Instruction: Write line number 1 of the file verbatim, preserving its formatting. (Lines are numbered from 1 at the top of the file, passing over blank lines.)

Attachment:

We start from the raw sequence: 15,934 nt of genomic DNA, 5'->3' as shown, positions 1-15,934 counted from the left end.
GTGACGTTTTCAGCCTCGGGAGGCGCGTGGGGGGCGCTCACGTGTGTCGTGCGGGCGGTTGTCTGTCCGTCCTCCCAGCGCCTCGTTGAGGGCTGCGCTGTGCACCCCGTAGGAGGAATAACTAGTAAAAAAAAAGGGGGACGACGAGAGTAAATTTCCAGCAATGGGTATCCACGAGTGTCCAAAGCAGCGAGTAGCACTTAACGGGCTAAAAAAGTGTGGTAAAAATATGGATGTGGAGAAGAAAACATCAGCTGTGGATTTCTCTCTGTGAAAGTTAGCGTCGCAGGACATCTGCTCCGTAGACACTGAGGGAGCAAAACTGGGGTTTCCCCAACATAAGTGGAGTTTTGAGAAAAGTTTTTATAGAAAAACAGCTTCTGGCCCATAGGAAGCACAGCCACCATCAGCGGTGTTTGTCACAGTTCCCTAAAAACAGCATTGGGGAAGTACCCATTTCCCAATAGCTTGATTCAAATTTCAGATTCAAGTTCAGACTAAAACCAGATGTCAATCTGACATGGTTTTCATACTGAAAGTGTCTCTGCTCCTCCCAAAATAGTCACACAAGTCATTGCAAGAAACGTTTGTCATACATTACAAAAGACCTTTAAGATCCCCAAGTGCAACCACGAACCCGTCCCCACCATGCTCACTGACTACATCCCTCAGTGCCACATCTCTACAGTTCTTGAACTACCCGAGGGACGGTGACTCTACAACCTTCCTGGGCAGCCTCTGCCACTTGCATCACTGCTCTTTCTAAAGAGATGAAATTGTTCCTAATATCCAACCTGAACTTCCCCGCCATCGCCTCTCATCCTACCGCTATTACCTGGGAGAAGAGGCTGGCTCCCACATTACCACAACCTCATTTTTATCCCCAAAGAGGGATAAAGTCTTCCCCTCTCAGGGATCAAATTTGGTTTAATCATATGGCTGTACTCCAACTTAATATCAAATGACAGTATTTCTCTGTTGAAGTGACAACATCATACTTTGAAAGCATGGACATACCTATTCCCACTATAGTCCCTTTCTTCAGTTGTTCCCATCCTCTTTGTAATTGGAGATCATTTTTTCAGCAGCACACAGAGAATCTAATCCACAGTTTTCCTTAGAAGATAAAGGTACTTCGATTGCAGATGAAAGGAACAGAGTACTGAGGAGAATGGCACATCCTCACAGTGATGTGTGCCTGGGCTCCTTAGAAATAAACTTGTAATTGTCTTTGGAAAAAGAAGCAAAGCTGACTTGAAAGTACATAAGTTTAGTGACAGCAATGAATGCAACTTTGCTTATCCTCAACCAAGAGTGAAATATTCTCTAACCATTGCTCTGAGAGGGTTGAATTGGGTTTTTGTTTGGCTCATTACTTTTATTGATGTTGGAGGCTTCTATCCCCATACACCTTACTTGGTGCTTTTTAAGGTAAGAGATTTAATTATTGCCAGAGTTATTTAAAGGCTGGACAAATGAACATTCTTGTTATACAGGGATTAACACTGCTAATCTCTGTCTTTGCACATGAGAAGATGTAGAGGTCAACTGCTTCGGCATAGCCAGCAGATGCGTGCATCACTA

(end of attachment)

We start from the raw sequence: 15,934 nt of genomic DNA, 5'->3' as shown, positions 1-15,934 counted from the left end.